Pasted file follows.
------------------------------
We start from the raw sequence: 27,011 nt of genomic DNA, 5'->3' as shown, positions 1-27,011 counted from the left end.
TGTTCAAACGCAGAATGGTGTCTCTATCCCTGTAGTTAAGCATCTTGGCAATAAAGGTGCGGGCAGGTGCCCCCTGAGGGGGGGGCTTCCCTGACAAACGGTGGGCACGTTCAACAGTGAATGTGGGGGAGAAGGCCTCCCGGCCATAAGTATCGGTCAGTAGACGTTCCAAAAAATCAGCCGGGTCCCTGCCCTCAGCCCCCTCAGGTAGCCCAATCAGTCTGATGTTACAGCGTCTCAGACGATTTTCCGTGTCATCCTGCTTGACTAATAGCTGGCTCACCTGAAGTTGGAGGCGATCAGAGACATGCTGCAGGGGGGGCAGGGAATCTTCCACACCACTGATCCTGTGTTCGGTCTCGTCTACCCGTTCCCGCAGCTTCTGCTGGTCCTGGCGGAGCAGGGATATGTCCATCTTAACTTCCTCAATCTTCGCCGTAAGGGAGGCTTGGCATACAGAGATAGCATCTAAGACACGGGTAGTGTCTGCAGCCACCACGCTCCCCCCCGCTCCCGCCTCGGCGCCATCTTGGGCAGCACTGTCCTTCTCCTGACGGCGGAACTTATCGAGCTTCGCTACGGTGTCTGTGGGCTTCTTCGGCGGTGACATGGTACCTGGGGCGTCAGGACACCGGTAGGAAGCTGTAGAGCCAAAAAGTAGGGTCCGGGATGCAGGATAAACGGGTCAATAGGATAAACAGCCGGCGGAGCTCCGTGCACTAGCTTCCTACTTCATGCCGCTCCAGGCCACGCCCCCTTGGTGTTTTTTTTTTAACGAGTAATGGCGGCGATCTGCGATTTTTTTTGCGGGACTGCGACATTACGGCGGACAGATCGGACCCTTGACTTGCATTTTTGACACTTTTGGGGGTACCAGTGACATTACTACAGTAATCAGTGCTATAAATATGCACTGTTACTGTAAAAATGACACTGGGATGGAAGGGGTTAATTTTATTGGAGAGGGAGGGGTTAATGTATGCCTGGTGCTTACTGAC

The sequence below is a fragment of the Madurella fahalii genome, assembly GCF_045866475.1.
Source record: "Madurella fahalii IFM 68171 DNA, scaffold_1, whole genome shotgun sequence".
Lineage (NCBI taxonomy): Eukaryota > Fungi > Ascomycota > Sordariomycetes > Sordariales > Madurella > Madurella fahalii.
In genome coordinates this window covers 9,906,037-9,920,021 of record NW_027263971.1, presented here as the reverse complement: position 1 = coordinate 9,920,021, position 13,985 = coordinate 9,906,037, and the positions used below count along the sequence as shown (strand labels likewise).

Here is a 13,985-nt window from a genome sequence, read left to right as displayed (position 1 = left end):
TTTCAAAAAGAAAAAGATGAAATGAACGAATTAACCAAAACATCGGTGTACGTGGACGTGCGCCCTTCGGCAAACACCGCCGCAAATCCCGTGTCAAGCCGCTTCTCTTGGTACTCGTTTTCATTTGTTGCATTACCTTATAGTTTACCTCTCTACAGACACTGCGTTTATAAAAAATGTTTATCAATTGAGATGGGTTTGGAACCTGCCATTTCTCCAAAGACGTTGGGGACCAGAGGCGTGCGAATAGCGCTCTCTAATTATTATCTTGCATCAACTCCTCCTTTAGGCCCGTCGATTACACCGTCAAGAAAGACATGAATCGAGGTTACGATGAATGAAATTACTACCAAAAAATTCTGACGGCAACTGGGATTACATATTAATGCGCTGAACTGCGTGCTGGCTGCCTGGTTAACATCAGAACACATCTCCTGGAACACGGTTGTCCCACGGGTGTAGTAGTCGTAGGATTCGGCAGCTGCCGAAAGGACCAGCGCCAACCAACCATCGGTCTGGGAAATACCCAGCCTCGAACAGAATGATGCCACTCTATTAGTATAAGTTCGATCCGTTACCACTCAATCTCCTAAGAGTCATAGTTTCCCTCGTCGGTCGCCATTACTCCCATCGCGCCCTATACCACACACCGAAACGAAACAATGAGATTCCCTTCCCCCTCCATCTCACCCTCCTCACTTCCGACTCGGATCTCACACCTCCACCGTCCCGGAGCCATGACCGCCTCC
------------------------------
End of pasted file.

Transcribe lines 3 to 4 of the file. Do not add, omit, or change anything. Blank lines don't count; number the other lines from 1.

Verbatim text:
The sequence below is a fragment of the Madurella fahalii genome, assembly GCF_045866475.1.
Source record: "Madurella fahalii IFM 68171 DNA, scaffold_1, whole genome shotgun sequence".